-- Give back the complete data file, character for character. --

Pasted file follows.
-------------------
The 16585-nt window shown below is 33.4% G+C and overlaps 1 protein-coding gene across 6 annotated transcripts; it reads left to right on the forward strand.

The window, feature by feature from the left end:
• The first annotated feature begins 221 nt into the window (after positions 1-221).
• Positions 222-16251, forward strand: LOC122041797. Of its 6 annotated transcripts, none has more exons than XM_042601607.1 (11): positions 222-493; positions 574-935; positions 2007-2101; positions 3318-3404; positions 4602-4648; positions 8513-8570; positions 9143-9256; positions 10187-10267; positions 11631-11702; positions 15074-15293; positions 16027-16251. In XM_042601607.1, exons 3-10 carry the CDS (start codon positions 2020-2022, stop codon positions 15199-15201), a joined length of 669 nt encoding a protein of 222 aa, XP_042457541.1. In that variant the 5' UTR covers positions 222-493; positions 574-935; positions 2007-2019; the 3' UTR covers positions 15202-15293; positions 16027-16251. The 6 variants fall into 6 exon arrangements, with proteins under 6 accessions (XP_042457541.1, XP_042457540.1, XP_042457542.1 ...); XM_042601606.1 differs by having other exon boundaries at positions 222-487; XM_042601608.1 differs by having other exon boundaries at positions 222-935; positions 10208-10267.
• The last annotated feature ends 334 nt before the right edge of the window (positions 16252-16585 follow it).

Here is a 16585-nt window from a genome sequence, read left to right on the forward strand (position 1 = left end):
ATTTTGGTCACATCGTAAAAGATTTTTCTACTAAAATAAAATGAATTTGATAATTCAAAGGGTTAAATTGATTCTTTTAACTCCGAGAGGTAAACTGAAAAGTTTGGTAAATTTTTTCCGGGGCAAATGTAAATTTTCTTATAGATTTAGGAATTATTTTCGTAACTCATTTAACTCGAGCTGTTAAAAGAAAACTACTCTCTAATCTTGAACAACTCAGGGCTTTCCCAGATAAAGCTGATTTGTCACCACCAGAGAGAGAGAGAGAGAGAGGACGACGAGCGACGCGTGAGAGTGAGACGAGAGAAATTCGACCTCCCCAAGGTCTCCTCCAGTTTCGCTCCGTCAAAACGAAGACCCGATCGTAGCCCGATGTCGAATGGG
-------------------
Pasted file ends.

The 16585-nt window shown below is 33.4% G+C and overlaps 1 protein-coding gene across 6 annotated transcripts; it reads left to right on the forward strand.

The window, feature by feature from the left end:
• The first annotated feature begins 221 nt into the window (after positions 1-221).
• Positions 222-16251, forward strand: LOC122041797. Of its 6 annotated transcripts, none has more exons than XM_042601607.1 (11): positions 222-493; positions 574-935; positions 2007-2101; positions 3318-3404; positions 4602-4648; positions 8513-8570; positions 9143-9256; positions 10187-10267; positions 11631-11702; positions 15074-15293; positions 16027-16251. In XM_042601607.1, exons 3-10 carry the CDS (start codon positions 2020-2022, stop codon positions 15199-15201), a joined length of 669 nt encoding a protein of 222 aa, XP_042457541.1. In that variant the 5' UTR covers positions 222-493; positions 574-935; positions 2007-2019; the 3' UTR covers positions 15202-15293; positions 16027-16251. The 6 variants fall into 6 exon arrangements, with proteins under 6 accessions (XP_042457541.1, XP_042457540.1, XP_042457542.1 ...); XM_042601606.1 differs by having other exon boundaries at positions 222-487; XM_042601608.1 differs by having other exon boundaries at positions 222-935; positions 10208-10267.
• The last annotated feature ends 334 nt before the right edge of the window (positions 16252-16585 follow it).

Here is a 16585-nt window from a genome sequence, read left to right on the forward strand (position 1 = left end):
ATTTTGGTCACATCGTAAAAGATTTTTCTACTAAAATAAAATGAATTTGATAATTCAAAGGGTTAAATTGATTCTTTTAACTCCGAGAGGTAAACTGAAAAGTTTGGTAAATTTTTTCCGGGGCAAATGTAAATTTTCTTATAGATTTAGGAATTATTTTCGTAACTCATTTAACTCGAGCTGTTAAAAGAAAACTACTCTCTAATCTTGAACAACTCAGGGCTTTCCCAGATAAAGCTGATTTGTCACCACCAGAGAGAGAGAGAGAGAGAGGACGACGAGCGACGCGTGAGAGTGAGACGAGAGAAATTCGACCTCCCCAAGGTCTCCTCCAGTTTCGCTCCGTCAAAACGAAGACCCGATCGTAGCCCGATGTCGAATGGG